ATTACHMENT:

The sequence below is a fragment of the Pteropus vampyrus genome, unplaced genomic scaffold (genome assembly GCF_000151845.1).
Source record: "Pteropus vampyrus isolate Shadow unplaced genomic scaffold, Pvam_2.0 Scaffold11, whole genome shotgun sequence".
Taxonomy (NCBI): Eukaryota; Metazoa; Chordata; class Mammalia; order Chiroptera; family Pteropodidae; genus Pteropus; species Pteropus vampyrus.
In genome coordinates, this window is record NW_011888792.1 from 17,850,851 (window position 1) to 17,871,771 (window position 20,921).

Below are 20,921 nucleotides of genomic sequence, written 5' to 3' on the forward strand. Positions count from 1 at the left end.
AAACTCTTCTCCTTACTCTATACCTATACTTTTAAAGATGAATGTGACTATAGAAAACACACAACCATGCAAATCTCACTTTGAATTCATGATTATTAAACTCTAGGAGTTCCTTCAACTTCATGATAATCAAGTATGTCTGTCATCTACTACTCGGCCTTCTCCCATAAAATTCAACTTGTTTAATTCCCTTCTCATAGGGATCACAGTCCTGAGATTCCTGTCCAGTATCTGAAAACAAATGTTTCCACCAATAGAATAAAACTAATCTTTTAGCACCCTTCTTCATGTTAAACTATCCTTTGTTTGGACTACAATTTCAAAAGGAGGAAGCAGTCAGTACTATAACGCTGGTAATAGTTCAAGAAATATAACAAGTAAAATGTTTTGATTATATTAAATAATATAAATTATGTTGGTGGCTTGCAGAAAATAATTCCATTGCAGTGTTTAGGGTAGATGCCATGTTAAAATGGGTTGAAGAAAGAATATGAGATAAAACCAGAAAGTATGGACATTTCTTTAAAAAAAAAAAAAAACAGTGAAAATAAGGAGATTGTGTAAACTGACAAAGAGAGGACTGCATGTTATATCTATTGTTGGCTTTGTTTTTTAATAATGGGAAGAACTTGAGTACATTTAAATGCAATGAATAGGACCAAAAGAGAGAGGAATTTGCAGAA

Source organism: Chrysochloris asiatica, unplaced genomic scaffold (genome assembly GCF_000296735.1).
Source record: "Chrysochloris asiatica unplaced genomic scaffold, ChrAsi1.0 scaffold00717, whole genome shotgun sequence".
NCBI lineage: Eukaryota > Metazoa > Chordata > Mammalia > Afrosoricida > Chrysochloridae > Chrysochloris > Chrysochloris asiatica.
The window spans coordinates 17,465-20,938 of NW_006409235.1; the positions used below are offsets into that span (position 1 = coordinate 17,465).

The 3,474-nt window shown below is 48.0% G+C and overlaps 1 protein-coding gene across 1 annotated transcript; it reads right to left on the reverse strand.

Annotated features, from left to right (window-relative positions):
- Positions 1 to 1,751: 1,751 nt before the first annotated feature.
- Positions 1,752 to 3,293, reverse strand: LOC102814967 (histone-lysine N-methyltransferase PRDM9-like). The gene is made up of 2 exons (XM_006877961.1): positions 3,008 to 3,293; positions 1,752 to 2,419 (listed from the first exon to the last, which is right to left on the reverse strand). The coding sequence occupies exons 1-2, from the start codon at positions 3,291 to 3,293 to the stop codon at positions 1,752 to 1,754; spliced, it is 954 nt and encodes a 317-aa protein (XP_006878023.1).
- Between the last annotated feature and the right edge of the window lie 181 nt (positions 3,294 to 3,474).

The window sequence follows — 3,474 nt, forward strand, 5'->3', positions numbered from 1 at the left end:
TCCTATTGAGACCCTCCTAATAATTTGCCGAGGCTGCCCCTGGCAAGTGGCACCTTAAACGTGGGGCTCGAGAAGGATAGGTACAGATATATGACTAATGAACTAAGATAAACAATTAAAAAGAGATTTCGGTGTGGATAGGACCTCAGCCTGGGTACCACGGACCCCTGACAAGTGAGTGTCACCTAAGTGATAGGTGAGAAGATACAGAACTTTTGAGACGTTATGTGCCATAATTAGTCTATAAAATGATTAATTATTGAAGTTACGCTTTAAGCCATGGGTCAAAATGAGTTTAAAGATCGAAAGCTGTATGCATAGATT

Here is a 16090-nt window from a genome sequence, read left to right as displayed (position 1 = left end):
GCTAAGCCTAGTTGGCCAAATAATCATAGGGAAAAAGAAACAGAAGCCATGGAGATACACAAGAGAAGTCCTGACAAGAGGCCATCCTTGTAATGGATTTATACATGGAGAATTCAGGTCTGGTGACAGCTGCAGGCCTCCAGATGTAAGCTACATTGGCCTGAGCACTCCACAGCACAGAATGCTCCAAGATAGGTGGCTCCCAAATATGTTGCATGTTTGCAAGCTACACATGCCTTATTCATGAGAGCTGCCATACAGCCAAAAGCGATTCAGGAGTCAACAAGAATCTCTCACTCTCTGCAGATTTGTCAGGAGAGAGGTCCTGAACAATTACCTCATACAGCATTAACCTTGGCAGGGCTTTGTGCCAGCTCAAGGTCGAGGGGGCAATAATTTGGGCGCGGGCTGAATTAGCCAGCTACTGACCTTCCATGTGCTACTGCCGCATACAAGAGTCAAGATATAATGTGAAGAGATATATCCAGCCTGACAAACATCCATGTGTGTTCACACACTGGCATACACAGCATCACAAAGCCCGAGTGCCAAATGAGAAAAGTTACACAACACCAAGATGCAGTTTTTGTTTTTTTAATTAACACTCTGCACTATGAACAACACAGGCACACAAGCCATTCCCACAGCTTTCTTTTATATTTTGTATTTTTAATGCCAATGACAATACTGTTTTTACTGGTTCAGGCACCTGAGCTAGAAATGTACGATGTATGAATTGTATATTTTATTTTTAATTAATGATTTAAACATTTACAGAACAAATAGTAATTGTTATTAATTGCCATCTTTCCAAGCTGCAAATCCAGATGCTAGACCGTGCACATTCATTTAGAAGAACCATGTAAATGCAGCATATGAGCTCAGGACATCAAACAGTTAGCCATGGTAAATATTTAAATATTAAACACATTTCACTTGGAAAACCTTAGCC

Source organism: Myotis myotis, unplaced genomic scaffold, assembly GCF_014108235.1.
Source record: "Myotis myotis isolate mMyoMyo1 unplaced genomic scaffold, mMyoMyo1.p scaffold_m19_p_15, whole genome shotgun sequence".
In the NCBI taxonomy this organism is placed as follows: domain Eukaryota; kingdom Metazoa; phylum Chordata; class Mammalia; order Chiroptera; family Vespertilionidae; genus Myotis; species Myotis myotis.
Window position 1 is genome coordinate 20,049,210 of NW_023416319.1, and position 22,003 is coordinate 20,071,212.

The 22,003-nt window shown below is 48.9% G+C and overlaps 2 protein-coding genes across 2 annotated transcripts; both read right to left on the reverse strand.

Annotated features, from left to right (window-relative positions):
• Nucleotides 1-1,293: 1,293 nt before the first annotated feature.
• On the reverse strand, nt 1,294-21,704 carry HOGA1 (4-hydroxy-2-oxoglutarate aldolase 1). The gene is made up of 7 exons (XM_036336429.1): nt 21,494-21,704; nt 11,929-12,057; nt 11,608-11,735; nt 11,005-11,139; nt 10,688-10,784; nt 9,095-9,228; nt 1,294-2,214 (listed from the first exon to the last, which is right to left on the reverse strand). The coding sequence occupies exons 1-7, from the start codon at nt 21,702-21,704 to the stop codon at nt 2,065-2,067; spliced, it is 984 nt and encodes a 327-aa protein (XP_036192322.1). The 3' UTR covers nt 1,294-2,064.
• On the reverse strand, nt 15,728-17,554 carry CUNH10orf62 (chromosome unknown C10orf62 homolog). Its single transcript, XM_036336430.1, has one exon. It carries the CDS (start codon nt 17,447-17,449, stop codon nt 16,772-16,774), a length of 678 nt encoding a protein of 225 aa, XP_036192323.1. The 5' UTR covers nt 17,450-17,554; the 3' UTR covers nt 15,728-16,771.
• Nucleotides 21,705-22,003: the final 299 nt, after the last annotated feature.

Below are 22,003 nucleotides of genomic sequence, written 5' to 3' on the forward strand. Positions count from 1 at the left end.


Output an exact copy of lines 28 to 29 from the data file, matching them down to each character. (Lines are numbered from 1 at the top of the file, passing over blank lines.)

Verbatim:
• On the reverse strand, nt 15,728-17,554 carry CUNH10orf62 (chromosome unknown C10orf62 homolog). Its single transcript, XM_036336430.1, has one exon. It carries the CDS (start codon nt 17,447-17,449, stop codon nt 16,772-16,774), a length of 678 nt encoding a protein of 225 aa, XP_036192323.1. The 5' UTR covers nt 17,450-17,554; the 3' UTR covers nt 15,728-16,771.
• Nucleotides 21,705-22,003: the final 299 nt, after the last annotated feature.